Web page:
I believe the old instructor at the university highly favored an English style riding. Which is fine, I know that people trail ride in both kinds of tack and I have looked at English saddles that do look really lovely. In the end itís all about personal preference. But she is also a tiny humanÖ she is the slender kind of person who is so tiny she wasnít able to donate blood in high school because she didnít weigh enough, and had just barely passed the allowable weight when we were in college. I suspect that whatever western saddle she tried was simply too wide for her, and she probably didnít have the opportunity to try many western saddles since it wasnít what her instructor favored. My mother was a petite human when she was younger too and always rode in a western saddle or bareback, so I donít think it was just the saddle.

Also as a side note:
We are also going to have to go back to the ďno stepping on meĒ work. This weekendís halter class adventure ended up being an absolute dangerous train wreck :( We didnít realize how buddy sour she was to my auntís gelding. Sheíd have absolutely killed me to get back to her horse pal without even thinking about it. The theme of this weekís visit to the ranch is going to be getting me a quote for what the actual cost would be to bring her out for a month or two and get a tune-up on her training that I am clearly in no position to give by myself, and train me how to specifically work with her.

"She could be a witch, and he would never build a pyre upon which to burn her thoughts, desires and dreams."
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post #79 of 85 Old 04-26-2019, 09:17 AM Thread Starter
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Just a quick update for everyone who gave me such great advice:

Even though we skipped a lesson last week because of some work related travel and the holiday weekend, this week's lesson felt a lot better. Even though I've only been getting to ride once a week, I feel like having time to read and think about things does help with each time I get to be in the saddle. While it's still so far from perfect, they commented that for only having a lesson once a week my posture has improved a lot and that it no longer looks like I'm "leaning over the handlebars." Ha! I thought that was a good description of what was happening before.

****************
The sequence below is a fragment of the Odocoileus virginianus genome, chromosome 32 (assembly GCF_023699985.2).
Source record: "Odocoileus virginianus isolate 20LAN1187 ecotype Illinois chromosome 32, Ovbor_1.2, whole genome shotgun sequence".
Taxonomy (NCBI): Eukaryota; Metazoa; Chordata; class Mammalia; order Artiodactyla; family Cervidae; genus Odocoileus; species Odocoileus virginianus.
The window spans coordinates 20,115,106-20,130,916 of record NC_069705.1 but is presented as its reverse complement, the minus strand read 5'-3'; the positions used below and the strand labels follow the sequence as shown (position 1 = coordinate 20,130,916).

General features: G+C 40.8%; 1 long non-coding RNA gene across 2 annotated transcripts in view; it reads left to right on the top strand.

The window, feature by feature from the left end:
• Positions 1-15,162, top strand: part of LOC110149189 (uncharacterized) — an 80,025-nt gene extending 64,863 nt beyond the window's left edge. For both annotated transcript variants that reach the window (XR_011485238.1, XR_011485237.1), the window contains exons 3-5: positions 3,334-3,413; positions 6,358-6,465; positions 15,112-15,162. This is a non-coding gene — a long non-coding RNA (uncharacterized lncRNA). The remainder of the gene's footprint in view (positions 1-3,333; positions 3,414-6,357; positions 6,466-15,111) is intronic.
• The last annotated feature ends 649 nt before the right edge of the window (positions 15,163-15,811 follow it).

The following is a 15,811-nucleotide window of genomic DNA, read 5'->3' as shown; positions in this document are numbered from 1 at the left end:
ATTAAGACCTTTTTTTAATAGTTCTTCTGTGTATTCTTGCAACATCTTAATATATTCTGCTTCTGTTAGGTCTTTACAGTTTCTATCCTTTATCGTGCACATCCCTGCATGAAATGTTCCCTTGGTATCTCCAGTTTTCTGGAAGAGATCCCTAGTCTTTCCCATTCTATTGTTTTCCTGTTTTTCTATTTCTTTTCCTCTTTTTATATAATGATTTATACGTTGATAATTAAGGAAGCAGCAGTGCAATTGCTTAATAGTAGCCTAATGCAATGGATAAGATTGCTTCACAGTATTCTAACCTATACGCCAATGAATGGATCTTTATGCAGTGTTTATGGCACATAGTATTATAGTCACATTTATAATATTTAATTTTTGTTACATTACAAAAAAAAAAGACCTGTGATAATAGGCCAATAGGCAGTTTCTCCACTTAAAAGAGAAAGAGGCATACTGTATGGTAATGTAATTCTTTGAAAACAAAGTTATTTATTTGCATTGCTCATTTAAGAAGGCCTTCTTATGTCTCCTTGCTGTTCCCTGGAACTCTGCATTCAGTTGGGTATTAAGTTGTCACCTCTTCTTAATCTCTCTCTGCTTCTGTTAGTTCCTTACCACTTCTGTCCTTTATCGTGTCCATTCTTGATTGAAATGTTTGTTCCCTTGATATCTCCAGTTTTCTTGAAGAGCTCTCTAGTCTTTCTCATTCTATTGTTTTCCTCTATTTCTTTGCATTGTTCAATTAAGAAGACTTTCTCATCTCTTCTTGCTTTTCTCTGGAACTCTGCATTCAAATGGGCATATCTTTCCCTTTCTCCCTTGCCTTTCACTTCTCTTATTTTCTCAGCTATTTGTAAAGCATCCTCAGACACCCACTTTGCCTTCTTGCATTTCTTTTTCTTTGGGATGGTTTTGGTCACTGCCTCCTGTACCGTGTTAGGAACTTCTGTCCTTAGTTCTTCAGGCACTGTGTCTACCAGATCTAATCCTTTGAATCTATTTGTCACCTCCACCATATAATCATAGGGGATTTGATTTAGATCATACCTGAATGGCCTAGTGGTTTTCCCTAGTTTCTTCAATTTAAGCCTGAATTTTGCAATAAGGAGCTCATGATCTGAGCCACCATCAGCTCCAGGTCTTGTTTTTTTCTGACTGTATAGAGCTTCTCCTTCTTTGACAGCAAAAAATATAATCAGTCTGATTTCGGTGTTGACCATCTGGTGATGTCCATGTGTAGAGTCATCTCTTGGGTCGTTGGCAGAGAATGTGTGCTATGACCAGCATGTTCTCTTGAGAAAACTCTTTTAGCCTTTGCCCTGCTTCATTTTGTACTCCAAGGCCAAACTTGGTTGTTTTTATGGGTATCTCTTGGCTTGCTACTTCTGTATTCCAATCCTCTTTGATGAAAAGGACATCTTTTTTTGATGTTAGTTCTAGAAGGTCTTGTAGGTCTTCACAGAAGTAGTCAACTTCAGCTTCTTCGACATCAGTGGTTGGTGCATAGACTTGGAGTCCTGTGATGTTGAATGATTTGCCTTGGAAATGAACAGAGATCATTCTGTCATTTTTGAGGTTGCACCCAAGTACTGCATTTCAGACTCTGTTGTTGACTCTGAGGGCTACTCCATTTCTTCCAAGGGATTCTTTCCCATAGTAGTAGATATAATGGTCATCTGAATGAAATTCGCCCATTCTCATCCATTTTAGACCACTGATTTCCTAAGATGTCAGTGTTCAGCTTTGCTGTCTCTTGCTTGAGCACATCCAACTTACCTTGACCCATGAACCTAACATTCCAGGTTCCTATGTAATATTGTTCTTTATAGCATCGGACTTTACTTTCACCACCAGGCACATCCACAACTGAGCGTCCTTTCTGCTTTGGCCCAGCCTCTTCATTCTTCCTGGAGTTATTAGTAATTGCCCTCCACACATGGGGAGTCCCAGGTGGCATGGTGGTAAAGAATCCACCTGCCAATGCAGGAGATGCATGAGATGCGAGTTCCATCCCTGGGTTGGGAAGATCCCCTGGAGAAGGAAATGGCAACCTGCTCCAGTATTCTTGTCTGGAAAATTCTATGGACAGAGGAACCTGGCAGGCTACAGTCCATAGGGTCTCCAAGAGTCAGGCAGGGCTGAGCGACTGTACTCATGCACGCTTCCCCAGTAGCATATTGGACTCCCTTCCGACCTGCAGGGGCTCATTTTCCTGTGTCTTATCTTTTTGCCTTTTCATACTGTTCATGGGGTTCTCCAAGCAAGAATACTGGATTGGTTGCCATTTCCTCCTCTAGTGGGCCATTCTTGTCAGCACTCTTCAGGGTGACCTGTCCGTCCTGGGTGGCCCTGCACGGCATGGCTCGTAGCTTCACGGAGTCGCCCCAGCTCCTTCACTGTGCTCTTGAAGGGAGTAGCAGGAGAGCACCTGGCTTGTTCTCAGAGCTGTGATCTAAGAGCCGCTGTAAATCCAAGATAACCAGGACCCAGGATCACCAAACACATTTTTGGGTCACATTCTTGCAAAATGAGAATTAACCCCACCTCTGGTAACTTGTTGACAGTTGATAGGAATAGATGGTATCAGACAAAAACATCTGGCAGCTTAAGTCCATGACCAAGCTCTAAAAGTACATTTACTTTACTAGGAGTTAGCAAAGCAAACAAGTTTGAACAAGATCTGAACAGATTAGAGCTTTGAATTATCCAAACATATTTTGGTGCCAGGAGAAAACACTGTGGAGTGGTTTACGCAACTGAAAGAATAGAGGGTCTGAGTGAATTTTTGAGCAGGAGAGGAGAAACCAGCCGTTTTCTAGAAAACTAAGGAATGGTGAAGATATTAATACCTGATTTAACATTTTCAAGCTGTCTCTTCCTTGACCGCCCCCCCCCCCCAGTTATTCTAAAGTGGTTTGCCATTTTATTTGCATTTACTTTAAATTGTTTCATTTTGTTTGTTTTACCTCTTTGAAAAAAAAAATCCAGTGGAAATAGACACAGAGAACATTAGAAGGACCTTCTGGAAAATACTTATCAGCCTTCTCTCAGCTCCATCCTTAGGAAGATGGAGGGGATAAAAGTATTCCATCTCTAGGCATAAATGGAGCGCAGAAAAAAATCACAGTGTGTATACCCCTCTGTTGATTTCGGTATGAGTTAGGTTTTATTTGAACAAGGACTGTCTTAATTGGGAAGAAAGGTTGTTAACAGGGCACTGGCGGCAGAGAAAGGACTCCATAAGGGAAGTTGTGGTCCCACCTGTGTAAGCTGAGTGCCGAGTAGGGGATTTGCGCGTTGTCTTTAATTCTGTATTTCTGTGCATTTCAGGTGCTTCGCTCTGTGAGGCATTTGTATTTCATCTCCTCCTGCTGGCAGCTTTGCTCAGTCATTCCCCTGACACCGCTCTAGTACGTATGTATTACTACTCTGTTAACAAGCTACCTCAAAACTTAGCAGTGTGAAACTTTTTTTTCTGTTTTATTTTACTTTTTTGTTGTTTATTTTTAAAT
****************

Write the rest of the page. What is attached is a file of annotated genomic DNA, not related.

The stirrup length and advice on balance and leg position has helped me tremendously, and while I still think I would prefer a larger saddle seat I do feel a lot more comfortable in the saddle I've been practicing in. I managed to trot in the round pen without feeling too much like I was flopping around like a fish, and they took me on a family ride down the little country road they live on and back. It was the longest I've been in the saddle yet and by the end I could feel the strain in my knees and ankles that we've discussed some people choose stirrup turners to help. I was stiff when I got off, but today the only part of me that's sore is my thighs, nothing else feels strained or bruised and that feels like an accomplishment. My legs are still weak but as my balance slowly improves I'm not straining one side so much more than the other.

Also, from the photos I've been shown and from watching her a bit more I do think the wife rides with a "chair seat". I don't necessarily think that's what they are specifically trying to get me to do. After a few more lessons and a small amount of improvement in my posture I can feel that the "lean back, feet forward, heels down" thing is really just reminding me to overcompensate for my tendency to tense up and lean forward. When I relax a little they stop repeating this and it doesn't feel like an acrobatics act trying to push my feet forward anymore.
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post #80 of 85 Old 04-26-2019, 01:12 PM
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One thing that can help you sit down and back is to think 'sit on your pockets' I use that a lot teaching kids in 4H and it helps get their rears in the saddle. It's easy to 'perch' but a western saddle is meant to be ridden with most of your weight in your seat, and not much in your stirrups unless you're posting the trot. A lot of English riders ride with too-short stirrups and too much weight in the feet to be comfortable in a western saddle. Riding at a walk without stirrups can help you feel where your body naturally settles into the saddle, then adjust your stirrups accordingly so the bottom of the stirrup comes just to the base of your angle bone when your feet are out. You should be able to slide your hand between your crotch and the saddle seat when standing in the stirrups, but generally you don't want much more room than that.


Some western saddles will put you in a chair seat, and some won't. People who spend a lot of time riding colts and rank horses with a tendency to buck will often develop a natural 'chair seat' as a defensive move. A quality saddle that fits you should put you in a balanced seat. It's important to match your saddle, your body, and your horse so that you're comfortable and secure. A lot of times, going up a seat size or two can make a big difference, as can choosing the correct type of saddle. A petite rider will usually be more comfortable in a saddle with a narrower twist, such as a barrel saddle. Cutting saddles have a flat seat that give you more room to move. Roping saddles tend to tilt you slightly forward making it easier to stand in the stirrups to rope. A trail saddle tends to have a flat, padded seat. Some saddles are very wide, others are not. There is a wide variety, so if one isn't comfortable, try something else.
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Last edited by SilverMaple; 04-26-2019 at 01:19 PM.